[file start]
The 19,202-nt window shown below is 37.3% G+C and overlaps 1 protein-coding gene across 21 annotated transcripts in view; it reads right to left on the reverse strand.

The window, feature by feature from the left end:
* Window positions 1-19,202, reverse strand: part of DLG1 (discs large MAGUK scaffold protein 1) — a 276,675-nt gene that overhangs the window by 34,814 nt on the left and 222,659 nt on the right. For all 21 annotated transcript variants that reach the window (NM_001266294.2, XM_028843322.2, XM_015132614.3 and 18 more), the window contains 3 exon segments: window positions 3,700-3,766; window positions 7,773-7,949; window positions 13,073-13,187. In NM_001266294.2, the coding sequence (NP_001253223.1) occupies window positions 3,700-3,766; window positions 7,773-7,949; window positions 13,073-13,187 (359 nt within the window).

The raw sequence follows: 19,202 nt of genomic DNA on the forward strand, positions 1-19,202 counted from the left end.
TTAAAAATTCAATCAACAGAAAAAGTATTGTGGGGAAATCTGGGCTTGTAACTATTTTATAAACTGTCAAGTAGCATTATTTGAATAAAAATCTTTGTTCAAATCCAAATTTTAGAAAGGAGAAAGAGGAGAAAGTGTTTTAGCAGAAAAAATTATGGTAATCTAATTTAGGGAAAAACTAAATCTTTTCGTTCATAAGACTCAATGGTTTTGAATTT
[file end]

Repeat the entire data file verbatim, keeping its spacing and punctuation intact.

The 19,202-nt window shown below is 37.3% G+C and overlaps 1 protein-coding gene across 21 annotated transcripts in view; it reads right to left on the reverse strand.

The window, feature by feature from the left end:
* Window positions 1-19,202, reverse strand: part of DLG1 (discs large MAGUK scaffold protein 1) — a 276,675-nt gene that overhangs the window by 34,814 nt on the left and 222,659 nt on the right. For all 21 annotated transcript variants that reach the window (NM_001266294.2, XM_028843322.2, XM_015132614.3 and 18 more), the window contains 3 exon segments: window positions 3,700-3,766; window positions 7,773-7,949; window positions 13,073-13,187. In NM_001266294.2, the coding sequence (NP_001253223.1) occupies window positions 3,700-3,766; window positions 7,773-7,949; window positions 13,073-13,187 (359 nt within the window).

The raw sequence follows: 19,202 nt of genomic DNA on the forward strand, positions 1-19,202 counted from the left end.
TTAAAAATTCAATCAACAGAAAAAGTATTGTGGGGAAATCTGGGCTTGTAACTATTTTATAAACTGTCAAGTAGCATTATTTGAATAAAAATCTTTGTTCAAATCCAAATTTTAGAAAGGAGAAAGAGGAGAAAGTGTTTTAGCAGAAAAAATTATGGTAATCTAATTTAGGGAAAAACTAAATCTTTTCGTTCATAAGACTCAATGGTTTTGAATTT